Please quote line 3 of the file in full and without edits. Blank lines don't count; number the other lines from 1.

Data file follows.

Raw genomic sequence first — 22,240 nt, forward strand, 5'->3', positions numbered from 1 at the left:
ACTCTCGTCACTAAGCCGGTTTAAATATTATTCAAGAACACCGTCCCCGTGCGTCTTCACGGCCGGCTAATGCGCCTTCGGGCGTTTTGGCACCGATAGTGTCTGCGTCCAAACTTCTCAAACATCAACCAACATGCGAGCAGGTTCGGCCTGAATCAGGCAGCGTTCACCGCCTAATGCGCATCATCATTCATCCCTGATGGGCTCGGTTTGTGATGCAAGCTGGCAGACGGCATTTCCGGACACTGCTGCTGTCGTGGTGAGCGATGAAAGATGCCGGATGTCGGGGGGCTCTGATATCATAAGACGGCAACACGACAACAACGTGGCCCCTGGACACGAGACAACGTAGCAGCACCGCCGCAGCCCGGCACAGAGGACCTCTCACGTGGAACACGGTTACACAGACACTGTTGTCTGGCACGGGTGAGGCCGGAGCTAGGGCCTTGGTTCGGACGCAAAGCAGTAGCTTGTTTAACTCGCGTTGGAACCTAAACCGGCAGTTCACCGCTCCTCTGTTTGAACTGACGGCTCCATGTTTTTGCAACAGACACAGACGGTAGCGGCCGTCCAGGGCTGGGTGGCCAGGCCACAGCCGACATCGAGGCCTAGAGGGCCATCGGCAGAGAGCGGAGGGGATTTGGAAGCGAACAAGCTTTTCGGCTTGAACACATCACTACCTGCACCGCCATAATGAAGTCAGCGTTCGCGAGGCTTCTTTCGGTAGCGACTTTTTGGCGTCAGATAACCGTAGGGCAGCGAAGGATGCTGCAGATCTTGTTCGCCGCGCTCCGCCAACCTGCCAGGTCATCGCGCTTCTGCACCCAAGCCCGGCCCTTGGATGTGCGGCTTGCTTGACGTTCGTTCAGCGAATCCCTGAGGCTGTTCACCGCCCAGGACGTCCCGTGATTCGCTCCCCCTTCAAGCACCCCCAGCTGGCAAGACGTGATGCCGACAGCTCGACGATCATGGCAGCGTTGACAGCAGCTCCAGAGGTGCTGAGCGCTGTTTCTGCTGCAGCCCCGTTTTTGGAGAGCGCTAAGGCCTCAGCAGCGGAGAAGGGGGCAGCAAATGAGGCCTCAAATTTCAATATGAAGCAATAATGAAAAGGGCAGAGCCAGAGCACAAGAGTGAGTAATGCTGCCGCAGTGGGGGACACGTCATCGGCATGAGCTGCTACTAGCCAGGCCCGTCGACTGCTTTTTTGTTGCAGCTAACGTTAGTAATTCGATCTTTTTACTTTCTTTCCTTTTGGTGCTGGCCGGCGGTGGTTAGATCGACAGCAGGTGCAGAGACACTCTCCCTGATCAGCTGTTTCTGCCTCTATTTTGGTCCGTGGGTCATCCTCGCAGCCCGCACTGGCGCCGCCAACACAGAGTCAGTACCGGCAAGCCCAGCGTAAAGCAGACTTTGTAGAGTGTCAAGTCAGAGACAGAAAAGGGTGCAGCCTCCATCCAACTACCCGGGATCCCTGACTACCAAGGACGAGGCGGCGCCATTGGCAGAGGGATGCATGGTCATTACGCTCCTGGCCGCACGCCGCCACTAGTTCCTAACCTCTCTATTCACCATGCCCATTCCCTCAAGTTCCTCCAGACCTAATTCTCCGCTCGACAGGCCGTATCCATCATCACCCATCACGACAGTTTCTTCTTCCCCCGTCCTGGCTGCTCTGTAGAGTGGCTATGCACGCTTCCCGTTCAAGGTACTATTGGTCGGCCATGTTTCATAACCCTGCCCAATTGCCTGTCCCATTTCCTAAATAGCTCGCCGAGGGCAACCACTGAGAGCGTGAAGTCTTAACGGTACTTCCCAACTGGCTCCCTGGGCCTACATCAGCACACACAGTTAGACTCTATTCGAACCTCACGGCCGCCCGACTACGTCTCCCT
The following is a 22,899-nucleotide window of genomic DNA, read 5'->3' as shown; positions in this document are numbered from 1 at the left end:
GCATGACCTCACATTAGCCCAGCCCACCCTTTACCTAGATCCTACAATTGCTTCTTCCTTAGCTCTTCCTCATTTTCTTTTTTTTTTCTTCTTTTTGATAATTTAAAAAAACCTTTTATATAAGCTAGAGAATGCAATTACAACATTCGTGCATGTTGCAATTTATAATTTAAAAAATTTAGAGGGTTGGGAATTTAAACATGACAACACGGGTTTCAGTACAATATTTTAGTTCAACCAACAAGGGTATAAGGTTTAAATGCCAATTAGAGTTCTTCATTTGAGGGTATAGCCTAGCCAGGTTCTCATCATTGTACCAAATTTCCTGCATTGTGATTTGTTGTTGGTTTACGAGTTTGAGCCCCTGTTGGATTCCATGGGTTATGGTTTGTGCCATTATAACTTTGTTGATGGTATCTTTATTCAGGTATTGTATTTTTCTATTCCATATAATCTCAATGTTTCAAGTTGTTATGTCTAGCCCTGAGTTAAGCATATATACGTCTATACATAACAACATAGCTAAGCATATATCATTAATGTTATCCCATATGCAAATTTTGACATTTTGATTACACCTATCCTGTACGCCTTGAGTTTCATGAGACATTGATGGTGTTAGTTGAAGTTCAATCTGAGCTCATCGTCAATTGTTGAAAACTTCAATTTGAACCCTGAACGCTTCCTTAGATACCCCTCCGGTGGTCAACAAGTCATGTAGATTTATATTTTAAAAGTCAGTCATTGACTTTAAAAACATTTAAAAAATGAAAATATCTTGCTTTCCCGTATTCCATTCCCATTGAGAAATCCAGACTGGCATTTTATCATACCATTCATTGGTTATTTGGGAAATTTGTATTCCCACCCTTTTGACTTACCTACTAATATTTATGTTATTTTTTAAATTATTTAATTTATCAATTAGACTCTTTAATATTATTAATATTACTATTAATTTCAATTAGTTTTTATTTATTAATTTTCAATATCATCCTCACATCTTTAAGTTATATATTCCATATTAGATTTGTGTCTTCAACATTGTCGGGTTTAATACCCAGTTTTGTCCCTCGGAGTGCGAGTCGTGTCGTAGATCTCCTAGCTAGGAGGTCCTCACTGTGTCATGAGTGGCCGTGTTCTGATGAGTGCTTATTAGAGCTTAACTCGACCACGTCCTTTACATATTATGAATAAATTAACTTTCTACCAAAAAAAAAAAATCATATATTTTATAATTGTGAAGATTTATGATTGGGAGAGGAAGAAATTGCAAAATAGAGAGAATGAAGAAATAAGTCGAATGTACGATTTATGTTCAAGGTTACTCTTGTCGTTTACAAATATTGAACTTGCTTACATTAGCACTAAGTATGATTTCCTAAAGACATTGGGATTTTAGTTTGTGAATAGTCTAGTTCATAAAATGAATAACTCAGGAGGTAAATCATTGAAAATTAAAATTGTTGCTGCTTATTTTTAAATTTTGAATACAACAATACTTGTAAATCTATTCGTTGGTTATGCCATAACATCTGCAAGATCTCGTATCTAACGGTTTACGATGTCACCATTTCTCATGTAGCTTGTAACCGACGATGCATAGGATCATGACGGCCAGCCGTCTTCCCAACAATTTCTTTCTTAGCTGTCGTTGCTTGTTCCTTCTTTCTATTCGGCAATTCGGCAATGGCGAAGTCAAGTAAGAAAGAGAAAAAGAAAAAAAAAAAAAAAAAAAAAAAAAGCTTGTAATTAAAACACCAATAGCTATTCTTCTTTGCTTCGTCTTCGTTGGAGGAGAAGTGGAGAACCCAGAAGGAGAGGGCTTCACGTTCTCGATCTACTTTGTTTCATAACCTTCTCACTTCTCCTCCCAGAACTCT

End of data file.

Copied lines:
The following is a 22,899-nucleotide window of genomic DNA, read 5'->3' as shown; positions in this document are numbered from 1 at the left end: